VA Maryland Health Care System
Preventing Veterans Suicide
Since its launch in 2007, the VA's National Suicide Prevention Lifeline in Canandaigua, NY, has fielded more than 1.35 million calls and made roughly 42,000 lifesaving rescues. A short–only 40 minutes long–HBO documentary titled, "Crisis Hotline: Veterans Press 1" shifts the camera's eye toward the workers who prevent Veterans from committing suicide. In February 2015, the short won an Oscar award for its touching behind the scenes portrayal of the employees who staff the hotline. The documentary depicts the emotional strain, deep compassion, and devotion the hotline staffers have for Veterans struggling on the other end of the line.
At the VA Maryland Health Care System, suicide prevention coordinators work with hotline and local staffers to assist Veterans struggling with suicide. "Our goal is to have a plan of action in place to help guide and support people through difficult moments and keep them safe," says Nikole Jones, Suicide Prevention Coordinator at the VA Maryland Health Care System. "A safety plan can be developed with a counselor or a therapist. It's designed so that people can start with themselves to manage risk and continue by reaching out to their support network until they feel safe. Veterans struggling with suicide should keep their plan in an easy-to-access place such a wallet or cell phone, so that it's readily available if they feel like hurting themselves" she said.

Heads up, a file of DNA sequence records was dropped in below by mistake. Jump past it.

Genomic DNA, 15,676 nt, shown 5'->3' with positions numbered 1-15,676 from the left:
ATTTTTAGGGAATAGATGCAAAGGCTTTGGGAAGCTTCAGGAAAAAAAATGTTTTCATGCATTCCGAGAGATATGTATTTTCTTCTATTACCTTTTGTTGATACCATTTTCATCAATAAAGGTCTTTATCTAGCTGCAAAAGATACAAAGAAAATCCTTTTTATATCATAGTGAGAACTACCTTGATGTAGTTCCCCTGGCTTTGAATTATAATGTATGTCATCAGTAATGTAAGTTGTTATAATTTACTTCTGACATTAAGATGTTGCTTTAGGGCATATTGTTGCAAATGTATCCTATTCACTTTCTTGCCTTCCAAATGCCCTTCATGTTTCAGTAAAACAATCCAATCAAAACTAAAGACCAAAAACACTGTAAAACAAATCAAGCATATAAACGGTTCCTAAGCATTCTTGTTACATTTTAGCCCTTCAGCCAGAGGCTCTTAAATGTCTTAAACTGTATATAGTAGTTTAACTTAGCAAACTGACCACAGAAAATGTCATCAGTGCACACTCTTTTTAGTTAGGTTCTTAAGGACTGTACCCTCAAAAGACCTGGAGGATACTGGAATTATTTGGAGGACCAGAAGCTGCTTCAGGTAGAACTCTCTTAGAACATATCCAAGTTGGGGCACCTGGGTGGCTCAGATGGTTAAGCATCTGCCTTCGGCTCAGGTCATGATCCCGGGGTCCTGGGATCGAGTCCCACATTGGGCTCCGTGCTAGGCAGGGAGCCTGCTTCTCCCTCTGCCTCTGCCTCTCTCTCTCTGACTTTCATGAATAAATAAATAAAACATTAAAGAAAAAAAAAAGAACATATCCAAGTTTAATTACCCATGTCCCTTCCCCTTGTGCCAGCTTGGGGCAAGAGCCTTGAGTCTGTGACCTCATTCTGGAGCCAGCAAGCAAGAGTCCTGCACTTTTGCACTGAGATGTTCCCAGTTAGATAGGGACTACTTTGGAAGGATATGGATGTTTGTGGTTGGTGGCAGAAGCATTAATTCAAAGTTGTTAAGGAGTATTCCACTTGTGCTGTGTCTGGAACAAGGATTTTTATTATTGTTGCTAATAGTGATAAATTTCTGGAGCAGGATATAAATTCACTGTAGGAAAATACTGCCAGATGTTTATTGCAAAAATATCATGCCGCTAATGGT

Some Veterans may not express thoughts of suicide; however, their actions and behaviors may indicate an intent to harm themselves. It is important for the friends and families of Veterans to be aware of behaviors that serve as warning signs of suicide risk. Some of these signs include the Veteran appearing sad and depressed most of the time, clinical depression, loss of interest, trouble sleeping and eating that doesn't go away, frequent and dramatic mood changes, talking about feeling trapped. Other signs include feeling anxious, agitated or unable to sleep, among others.
Reducing access to lethal means may be the most critical factor in reducing risk of suicide. It is important to secure weapons, use gun locks, separate ammunition, and other measures to prevent access for someone with increased risk for suicide. Guns are the most lethal means of suicide. The VA Maryland Health System has a free gun lock distribution program to help Veterans and their families keep safe. To obtain a gun lock, see someone in VA Police Service or see your Mental Health provider within the VA Maryland Health Care System.
Veterans (or family members and friends) who are struggling with suicide can call 1-800-273-8255 and Press 1, chat online, or send a text message to 838255 to receive confidential support 24 hours a day, 7 days a week, 365 days a year.